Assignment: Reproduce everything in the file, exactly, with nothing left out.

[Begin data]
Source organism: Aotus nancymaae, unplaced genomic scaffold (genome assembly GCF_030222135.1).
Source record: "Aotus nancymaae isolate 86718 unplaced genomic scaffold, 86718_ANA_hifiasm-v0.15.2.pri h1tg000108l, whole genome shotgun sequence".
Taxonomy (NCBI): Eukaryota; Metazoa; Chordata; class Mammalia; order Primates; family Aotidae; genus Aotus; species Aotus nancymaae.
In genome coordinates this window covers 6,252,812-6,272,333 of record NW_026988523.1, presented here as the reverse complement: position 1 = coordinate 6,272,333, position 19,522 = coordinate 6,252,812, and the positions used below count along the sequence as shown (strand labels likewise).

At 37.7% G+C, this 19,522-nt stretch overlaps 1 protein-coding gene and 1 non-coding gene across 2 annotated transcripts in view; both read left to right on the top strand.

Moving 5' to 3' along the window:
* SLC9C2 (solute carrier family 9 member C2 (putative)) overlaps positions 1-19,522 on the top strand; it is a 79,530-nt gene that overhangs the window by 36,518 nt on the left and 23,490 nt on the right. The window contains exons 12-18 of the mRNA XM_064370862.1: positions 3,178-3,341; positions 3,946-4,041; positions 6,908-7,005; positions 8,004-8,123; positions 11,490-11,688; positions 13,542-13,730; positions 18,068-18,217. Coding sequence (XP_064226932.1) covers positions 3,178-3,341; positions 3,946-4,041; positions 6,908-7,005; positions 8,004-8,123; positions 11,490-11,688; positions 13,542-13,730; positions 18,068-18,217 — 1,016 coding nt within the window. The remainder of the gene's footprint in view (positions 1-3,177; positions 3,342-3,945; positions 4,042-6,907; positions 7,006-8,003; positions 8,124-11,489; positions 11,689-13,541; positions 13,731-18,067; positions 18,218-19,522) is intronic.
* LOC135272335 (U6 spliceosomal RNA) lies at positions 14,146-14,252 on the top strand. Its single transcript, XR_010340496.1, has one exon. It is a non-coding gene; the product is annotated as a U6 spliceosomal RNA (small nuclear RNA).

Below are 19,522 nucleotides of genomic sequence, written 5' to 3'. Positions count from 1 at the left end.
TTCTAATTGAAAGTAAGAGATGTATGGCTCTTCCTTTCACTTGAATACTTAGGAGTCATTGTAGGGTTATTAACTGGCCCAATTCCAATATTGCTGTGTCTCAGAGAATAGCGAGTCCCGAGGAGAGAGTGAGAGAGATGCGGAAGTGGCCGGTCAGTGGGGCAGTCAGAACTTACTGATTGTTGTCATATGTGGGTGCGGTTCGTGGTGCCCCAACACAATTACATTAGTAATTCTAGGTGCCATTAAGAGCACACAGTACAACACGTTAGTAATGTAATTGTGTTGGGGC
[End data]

Source organism: Aotus nancymaae, unplaced genomic scaffold (genome assembly GCF_030222135.1).
Source record: "Aotus nancymaae isolate 86718 unplaced genomic scaffold, 86718_ANA_hifiasm-v0.15.2.pri h1tg000108l, whole genome shotgun sequence".
Taxonomy (NCBI): Eukaryota; Metazoa; Chordata; class Mammalia; order Primates; family Aotidae; genus Aotus; species Aotus nancymaae.
In genome coordinates this window covers 6,252,812-6,272,333 of record NW_026988523.1, presented here as the reverse complement: position 1 = coordinate 6,272,333, position 19,522 = coordinate 6,252,812, and the positions used below count along the sequence as shown (strand labels likewise).

At 37.7% G+C, this 19,522-nt stretch overlaps 1 protein-coding gene and 1 non-coding gene across 2 annotated transcripts in view; both read left to right on the top strand.

Moving 5' to 3' along the window:
* SLC9C2 (solute carrier family 9 member C2 (putative)) overlaps positions 1-19,522 on the top strand; it is a 79,530-nt gene that overhangs the window by 36,518 nt on the left and 23,490 nt on the right. The window contains exons 12-18 of the mRNA XM_064370862.1: positions 3,178-3,341; positions 3,946-4,041; positions 6,908-7,005; positions 8,004-8,123; positions 11,490-11,688; positions 13,542-13,730; positions 18,068-18,217. Coding sequence (XP_064226932.1) covers positions 3,178-3,341; positions 3,946-4,041; positions 6,908-7,005; positions 8,004-8,123; positions 11,490-11,688; positions 13,542-13,730; positions 18,068-18,217 — 1,016 coding nt within the window. The remainder of the gene's footprint in view (positions 1-3,177; positions 3,342-3,945; positions 4,042-6,907; positions 7,006-8,003; positions 8,124-11,489; positions 11,689-13,541; positions 13,731-18,067; positions 18,218-19,522) is intronic.
* LOC135272335 (U6 spliceosomal RNA) lies at positions 14,146-14,252 on the top strand. Its single transcript, XR_010340496.1, has one exon. It is a non-coding gene; the product is annotated as a U6 spliceosomal RNA (small nuclear RNA).

Below are 19,522 nucleotides of genomic sequence, written 5' to 3'. Positions count from 1 at the left end.
TTCTAATTGAAAGTAAGAGATGTATGGCTCTTCCTTTCACTTGAATACTTAGGAGTCATTGTAGGGTTATTAACTGGCCCAATTCCAATATTGCTGTGTCTCAGAGAATAGCGAGTCCCGAGGAGAGAGTGAGAGAGATGCGGAAGTGGCCGGTCAGTGGGGCAGTCAGAACTTACTGATTGTTGTCATATGTGGGTGCGGTTCGTGGTGCCCCAACACAATTACATTAGTAATTCTAGGTGCCATTAAGAGCACACAGTACAACACGTTAGTAATGTAATTGTGTTGGGGC